The Art of Storytelling – Alive and Well

Photos by Mary O’KEEFE Montrose resident Bill Howard recently performed his storytelling show at the Irish Festival in Pomona. Above Howard does his rendition of the classic Celtic story, Finn MacCool.
Photos by Mary O’KEEFE
Montrose resident Bill Howard recently performed his storytelling show at the Irish Festival in Pomona. Above Howard does his rendition of the classic Celtic story, Finn MacCool.

By Mary O’KEEFE and Charly SHELTON

St. Patrick’s Day is Sunday. The celebration in America is a tradition that was carried on the ships that crossed the Atlantic filled with Irish immigrants. The first wave arrived during Colonial times; the second and largest group of Irish immigrants came primarily due to the Potato Blight in 1845. A fungus destroyed the crops and starvation killed about a million people in Ireland, which was under English rule. In the 1840s, nearly half of all immigrants in the U.S. were Irish, according to the Library of Congress.

The celebration of St. Patrick’s Day was a way to keep the Irish culture alive in their newly adopted land and remains a celebration today. Beyond the green beer and cartoon leprechauns, there are strong Irish traditions that remain a part of the celebration. Most restaurants, and many in Montrose and Crescenta Valley, will offer corned beef, cabbage and potato dinners.

Another tradition is that of the seanchaî, the storyteller.

Storytelling is a lost art form. It has gone the way of the dodo for the most part, with a handful of storytellers still trying to keep it alive, advocating to their audiences the importance of remembering stories and songs passed down through the ages from parent to child for generations.

Montrose resident Bill Howard is one of those valiant few who tours the Southland telling his stories to those who will listen – be they young or old.

“I will either hear a story from someone, but more likely than that is I will find it in a collection of folklore,” said Howard. “And I will read the story over a couple of times and then take some notes on it and get the gist of the story, just to get the shape of the story.  And then instead of memorizing it word for word, I will use the shape and put my own words to it. It’s a little bit like jazz.”

Howard has been telling stories for practically his whole life, coming from “a family of talkers” who loved to tell jokes and stories around the dinner table. So when he made the transition from a folk singer to storyteller, it seemed very natural.

After his introduction to storytelling at the L.A. County Fair, he fell into teaching other storytellers to perform at libraries or on their own anywhere else. He also trained teachers who would use storytelling in the classroom, as Howard himself does as an English teacher at Sylmar High School.

“I dusted off a few stories [for the fair] and I realized that up to that time I had been telling stories in class all the time. When I was teaching Antigone, I would tell the story of Oedipus with particularly ghoulish glee as he is pulling out his eyes and things like that.  So I had been telling a hell of a lot of stories up to that time, but I had never really thought of myself as a storyteller.”

After being a freelance storyteller for years, Howard is taking a break for a while. He still does the occasional storytelling event, specifically the Irish Fair in Pomona and the Riverside Dickens festival, but the library tours and such have been put on the back burner while he is a full-time English teacher of 40 years and a family man.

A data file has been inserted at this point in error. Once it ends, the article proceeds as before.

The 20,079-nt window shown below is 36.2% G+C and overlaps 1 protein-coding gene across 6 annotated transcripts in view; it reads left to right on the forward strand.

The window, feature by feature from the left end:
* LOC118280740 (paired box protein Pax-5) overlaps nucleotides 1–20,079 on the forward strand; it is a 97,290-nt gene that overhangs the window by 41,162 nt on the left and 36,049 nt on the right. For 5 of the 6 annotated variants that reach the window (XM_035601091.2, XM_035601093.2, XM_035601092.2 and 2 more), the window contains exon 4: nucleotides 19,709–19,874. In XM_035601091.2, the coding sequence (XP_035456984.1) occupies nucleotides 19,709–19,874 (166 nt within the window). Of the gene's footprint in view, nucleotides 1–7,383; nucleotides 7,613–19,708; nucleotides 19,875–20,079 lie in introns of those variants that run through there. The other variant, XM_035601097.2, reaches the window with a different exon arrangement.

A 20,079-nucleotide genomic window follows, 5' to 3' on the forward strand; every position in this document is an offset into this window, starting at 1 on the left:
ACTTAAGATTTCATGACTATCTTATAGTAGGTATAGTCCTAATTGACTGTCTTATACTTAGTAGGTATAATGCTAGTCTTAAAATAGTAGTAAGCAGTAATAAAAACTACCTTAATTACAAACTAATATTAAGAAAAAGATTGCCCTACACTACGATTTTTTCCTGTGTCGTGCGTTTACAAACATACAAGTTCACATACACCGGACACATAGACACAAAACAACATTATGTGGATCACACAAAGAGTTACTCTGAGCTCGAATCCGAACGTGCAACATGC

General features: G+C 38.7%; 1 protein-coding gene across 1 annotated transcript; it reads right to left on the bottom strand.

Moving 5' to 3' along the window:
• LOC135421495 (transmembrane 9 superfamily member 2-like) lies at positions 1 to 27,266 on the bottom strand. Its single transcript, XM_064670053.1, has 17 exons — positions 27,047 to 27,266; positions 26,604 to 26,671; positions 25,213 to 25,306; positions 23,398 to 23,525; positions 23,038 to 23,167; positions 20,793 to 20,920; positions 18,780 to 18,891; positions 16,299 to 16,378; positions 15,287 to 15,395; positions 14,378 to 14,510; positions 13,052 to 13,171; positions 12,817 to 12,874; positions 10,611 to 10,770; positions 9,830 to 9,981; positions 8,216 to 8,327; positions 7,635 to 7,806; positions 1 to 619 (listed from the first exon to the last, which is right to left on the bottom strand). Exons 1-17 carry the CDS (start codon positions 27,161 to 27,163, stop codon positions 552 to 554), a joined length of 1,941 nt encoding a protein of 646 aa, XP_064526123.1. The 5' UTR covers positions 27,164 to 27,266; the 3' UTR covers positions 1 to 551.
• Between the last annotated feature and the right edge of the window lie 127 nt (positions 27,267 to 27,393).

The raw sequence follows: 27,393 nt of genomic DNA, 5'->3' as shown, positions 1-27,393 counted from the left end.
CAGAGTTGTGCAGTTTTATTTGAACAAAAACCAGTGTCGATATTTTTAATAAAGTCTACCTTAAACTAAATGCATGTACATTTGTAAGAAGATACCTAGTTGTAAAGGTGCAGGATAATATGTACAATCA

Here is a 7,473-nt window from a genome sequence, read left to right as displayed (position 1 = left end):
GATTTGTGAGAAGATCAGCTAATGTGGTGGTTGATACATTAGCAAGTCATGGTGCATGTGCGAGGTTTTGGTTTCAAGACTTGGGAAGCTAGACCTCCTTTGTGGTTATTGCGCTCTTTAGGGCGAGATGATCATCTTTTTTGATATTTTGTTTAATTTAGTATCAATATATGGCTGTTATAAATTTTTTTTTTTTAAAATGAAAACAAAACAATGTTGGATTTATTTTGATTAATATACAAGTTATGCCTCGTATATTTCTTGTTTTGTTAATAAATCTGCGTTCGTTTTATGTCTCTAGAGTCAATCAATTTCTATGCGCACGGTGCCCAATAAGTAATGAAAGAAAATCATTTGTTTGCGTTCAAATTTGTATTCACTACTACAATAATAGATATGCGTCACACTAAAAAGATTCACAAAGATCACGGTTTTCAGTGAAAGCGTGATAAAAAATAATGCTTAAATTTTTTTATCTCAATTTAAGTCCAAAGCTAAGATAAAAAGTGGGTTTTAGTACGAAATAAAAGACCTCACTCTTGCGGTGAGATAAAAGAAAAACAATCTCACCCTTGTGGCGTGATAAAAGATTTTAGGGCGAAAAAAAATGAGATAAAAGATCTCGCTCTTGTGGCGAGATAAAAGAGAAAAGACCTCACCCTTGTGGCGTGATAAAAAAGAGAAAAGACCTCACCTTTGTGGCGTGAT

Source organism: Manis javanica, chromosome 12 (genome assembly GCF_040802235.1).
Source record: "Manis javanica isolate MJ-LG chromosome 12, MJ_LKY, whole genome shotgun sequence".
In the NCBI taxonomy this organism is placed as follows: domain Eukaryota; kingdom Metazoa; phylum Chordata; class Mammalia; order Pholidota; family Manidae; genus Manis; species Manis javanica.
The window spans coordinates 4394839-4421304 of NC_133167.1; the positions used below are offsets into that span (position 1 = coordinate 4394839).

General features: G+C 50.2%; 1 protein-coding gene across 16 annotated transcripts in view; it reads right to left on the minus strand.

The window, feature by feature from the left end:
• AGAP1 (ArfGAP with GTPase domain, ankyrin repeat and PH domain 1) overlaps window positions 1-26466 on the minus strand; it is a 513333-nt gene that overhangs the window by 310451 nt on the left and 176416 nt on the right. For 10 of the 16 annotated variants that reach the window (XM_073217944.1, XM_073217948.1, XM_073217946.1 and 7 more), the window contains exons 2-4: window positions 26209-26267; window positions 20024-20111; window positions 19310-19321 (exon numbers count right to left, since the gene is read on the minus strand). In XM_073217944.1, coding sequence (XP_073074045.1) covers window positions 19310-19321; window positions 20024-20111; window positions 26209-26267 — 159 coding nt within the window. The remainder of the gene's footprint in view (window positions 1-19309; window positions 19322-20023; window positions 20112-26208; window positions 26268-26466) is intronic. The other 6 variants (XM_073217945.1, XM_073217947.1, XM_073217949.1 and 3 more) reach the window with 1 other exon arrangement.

“But even at school there’s a bit of a problem,” continued Howard. “More and more what they want classroom teachers to do is to follow the rubric. To be a classroom storyteller means you have got to be an individual and they aren’t looking for individualism in teachers, they are looking to see how well you stay on track with the rest of the people in your department. And so taking a half a period to tell about Finn MacCool or about Oedipus Rex or Sir Galahad and the Lonely Lady doesn’t quite fit in anymore. So even giving teacher seminars, that kind of stuff is not what they want.”

Though he has been downplaying storytelling due either to lack of interest in his key demographic or the pressures to conform to the rubric in the classroom, Howard plans to return to storytelling after retiring from teaching.  However his message with each show remains the same – remember the stories. Write them down, record them or memorize them. These stories are passed from generation to generation.

Howard celebrated the art of storytelling at last weekend’s Irish Fair in Pomona. Held a week before St. Patrick’s Day, the fair was a way to kick off the Celtic celebration.  Bill Lomas, CEO of the Friends of the Irish, brought the fair to Pomona 11 years ago.

“My wife at the time was a Murphy and a Fitzpatrick,” he said. “We love the Irish.”

His wife has since passed away but the fair continues to be a popular pre-St. Patrick’s Day celebration. There are always many Irish bands, including Ken O’Malley and the Twilight Lords, and plenty of Irish food from corned beef to Irish bangers.

Lomas said one of the more popular exhibits at the fair is the Renaissance Village where medieval-type clothing was sold and ancient Celtic games were played.

Because of the popularity of this area, Lomas is working on expanding the village for next year.

“You don’t have to be Irish to enjoy the fair,” Lomas added.

Another tradition for St. Patrick’s Day is a celebration at pubs and restaurants but the L.A. County Sheriff’s Dept. urges motorists to not drink and drive, or have a designated driver plan. DUI Task Force will be set up throughout the county in an effort to keep the roads safe.